I remember being a kid and pointing at something, perhaps in the store. Other times I may have pointed at a person as if to say, “Look!” On most or all occasions, my mom did what most adults would do. She’d lower my hand and say, “Put your hand down” or “Stop pointing. That isn’t polite.”
At an early age, we learn that pointing (when not giving directions) may offend others. It’s just plain rude. People may get the impression that you’re talking about them in a bad way if they catch you pointing towards them. So, our parents teach us to not point.
We’re rebellious little creatures, and grow up and still do it. We point. And we get good at it. Instead of innocently pointing cute, toddler-sized fingers, we point through gossip or casting blame.
Gossip, casting blame, or simply highlighting others’ faults and failures to their hurt and for sport, is impolite. Pointing fingers never involves helping someone solve a problem. It never promotes healing. It only involves talking about that person just because, and encourages us to avoid our responsibility to God, ourselves, and to others.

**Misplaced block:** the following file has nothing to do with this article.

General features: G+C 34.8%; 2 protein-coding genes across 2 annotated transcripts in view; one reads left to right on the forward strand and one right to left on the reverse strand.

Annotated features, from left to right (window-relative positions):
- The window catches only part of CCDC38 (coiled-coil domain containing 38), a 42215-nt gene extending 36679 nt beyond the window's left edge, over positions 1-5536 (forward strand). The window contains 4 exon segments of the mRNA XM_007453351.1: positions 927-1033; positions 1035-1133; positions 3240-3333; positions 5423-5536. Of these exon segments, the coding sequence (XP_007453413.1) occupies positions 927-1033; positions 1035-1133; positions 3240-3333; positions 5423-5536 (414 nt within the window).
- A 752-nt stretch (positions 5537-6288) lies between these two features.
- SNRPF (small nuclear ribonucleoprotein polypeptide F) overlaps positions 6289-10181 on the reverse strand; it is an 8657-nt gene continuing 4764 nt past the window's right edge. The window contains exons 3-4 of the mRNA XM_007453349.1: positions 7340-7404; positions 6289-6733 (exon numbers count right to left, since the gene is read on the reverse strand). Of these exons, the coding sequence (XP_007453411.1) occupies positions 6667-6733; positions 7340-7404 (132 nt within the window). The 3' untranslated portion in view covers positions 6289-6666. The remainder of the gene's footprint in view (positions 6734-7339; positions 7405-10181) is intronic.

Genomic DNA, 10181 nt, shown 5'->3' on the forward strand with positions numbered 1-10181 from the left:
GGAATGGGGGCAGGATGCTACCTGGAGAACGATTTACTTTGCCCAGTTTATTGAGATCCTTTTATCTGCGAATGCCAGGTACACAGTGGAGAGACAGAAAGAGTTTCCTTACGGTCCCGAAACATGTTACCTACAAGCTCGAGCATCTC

Can we do better at being polite? Sure we can. There’s never an excuse for being rude. But being more polite would mean changing. For many of us, pointing fingers is like a bad drug; and we’re addicted. We just can’t say no to it.
It’s so easy to point fingers. Many times, we have something in common with the person we’re pointing our judgmental and critical fingers at. Their hiccup or flaw is usually our own. We see theirs crystal clear and it irks us like nobody’s business. I perceive a beam-mote situation here.
We can overcome pointing fingers by being honest and real with God and ourselves. If we are going to be pointing fingers, we should say, “I’m going to point the finger at myself.”
Sure it may hurt to “realize” you’re not the picture of perfection you convinced yourself you were. And it may sting to “discover” your good fruit isn’t all that good. Through hurts and stings, we can get our own beams out of our eyes. We can become better. Perhaps when we are able to see ourselves, deal with ourselves, and remove hypocrisy, we can go and help someone else—with no finger pointing included.
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